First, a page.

Search Engine Terms A-D

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A property of the relationship between words in a search engine (or directory) query. Search engines often allow users to specify that words should be next to one another or somewhere near one another in the web pages searched.
Agent Name Delivery
The process of sending search engine spiders to a tailored page, yet directing your visitors to what you want them to see. This is done using server side includes (or other dynamic content techniques). SSI, for example, can be used to deliver different content to the client depending on the value of HTTP_USER_AGENT. Most normal browser software packages have a user agent string which starts with "Mozilla" (coined from Mosaic and Godzilla). Most search engine spiders have specific agent names, such as "Gulliver", "Infoseek sidewinder", "Lycos spider" and "Scooter".
By switching on the value of HTTP_USER_AGENT (a process known as agent detection), different pages can be presented at the same URL, so that normal visitors will never see the page submitted to search engines (and vice versa).
In practise this is somewhat simplistic. Some search engines pretend to be "plain mozilla" browsers to prevent use of agent name delivery. Effective use of agent name delivery can be very difficult, and may not even work.
How do you spot agent name delivery at work? This is quite difficult, as the owners of web pages using agent name delivery can control what you see! You may be able to guess that a page is using this technique if it appears to be indexed incorrectly or the title or description don't match the page you see, but this could also have been achieved by switching pages after the relevant search engine has indexed it. If you really want to see the search engines' tailored version of a page, write a program (e.g. a Perl script) to retrieve the URL with HTTP_USER_AGENT set to each of the strings used by the search engine spiders. If agent name delivery is in use, one or more of the retrieved pages will be different to the others!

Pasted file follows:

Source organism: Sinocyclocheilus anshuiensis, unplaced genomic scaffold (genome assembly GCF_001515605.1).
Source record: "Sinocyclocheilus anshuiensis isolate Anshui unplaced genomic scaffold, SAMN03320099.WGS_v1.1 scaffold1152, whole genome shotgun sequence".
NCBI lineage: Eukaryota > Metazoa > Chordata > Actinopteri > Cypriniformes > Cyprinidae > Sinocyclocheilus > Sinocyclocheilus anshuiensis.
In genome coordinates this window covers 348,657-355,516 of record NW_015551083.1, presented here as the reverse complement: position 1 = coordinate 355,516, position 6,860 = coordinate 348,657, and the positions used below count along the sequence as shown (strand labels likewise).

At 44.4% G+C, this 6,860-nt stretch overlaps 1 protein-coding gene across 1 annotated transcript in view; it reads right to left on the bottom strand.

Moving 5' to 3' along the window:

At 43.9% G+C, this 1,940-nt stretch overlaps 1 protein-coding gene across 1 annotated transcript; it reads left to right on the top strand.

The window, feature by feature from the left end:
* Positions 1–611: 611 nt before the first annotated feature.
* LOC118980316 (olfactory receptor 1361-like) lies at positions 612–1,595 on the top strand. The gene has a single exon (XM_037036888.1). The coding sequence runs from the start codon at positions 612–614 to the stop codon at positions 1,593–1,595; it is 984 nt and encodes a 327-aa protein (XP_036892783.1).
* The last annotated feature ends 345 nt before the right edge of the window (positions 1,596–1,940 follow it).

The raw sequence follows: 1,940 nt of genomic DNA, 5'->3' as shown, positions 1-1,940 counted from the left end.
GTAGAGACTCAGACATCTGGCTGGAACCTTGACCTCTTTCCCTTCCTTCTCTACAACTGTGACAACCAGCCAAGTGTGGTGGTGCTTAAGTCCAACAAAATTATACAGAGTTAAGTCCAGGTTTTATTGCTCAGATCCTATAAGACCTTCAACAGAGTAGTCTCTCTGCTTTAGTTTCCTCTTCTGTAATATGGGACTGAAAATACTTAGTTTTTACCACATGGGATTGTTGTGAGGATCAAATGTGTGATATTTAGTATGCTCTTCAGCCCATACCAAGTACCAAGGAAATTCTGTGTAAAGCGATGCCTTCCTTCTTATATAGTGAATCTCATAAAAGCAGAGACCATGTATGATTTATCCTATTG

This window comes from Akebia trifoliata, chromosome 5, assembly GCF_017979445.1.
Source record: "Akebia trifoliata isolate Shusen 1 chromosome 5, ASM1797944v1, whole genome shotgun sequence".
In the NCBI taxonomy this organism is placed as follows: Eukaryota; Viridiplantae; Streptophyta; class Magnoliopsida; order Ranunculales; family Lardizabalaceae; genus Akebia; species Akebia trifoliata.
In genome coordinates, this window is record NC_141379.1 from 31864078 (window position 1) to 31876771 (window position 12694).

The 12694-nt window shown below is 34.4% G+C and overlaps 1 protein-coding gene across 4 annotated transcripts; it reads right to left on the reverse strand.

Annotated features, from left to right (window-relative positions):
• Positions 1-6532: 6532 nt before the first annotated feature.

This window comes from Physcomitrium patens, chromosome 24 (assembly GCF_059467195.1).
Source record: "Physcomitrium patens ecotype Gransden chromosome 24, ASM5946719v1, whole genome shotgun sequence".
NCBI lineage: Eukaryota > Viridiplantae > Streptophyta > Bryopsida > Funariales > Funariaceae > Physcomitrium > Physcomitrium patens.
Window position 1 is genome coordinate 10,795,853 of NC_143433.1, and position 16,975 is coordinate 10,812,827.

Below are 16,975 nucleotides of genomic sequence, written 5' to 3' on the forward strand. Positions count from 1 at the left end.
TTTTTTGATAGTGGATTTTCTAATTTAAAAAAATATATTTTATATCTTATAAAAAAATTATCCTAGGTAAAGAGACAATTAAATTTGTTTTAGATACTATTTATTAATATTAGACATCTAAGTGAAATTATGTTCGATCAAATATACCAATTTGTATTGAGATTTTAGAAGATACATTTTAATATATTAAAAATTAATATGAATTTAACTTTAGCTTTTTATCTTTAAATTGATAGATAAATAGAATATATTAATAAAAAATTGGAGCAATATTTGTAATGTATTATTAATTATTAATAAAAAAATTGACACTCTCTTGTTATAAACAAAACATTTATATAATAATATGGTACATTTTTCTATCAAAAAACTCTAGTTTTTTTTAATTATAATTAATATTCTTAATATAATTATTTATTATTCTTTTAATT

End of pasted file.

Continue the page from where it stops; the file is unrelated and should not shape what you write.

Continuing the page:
See also hidden text and IP delivery.
A popular search engine with the largest database on the web, indexing more than 140 million pages. Its main URL is Until 1998, this search engine provided the search facility for Yahoo. Altavista indexes all the words in a web page, and new pages are normally added to the database fairly quickly, within a couple of working days. You are asked to submit just the main page of your site. The Altavista spider will then explore your site and index a representative sample of the pages. Some problems with spamming have been noticed. The use of keyword meta tags is penalised. Altavista places various alternative options before its search results, including suggested questions (using the Ask Jeeves service), RealNames. Paid entries are beginning to appear at the start of the search results.
AOL Netfind
The default search engine for users of the AOL internet service provider, and hence a busy site. Its URL is It is essentially the same engine as Excite.
A small program, often written in Java, which usually runs in a web browser, as part of a web page. It is possible that the use of such a program may cause spiders and robots to stop indexing a page.
The name of the Excite search engine's spider.
Ask Jeeves
A meta search engine which can be asked questions in English. This service is also in use at Altavista.

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The provision of one page for a search engine or directory and a different page for other user agents at the same URL. Various methods can be used, e.g. Agent Name Delivery or IP Delivery.
Bridge Page
See Gateway Page.

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Common Gateway Interface - a standard interface between web server software and other programs running on the same machine.
CGI Program
Strictly, any program which handles its input and output data according to the CGI standard. In practice, CGI programs are used to handle forms and database queries on web pages, and to produce non-static web page content.
Channels, Channel listings
Lists of links to selected (and usually popular) web sites. The links are maintained by search engines and directories and are sorted into categories or channels. Sites are picked by a channel editor, often because of a site's already high ranking with the search engines. Some search engines and directories allow visitors to nominate sites for inclusion in their channels.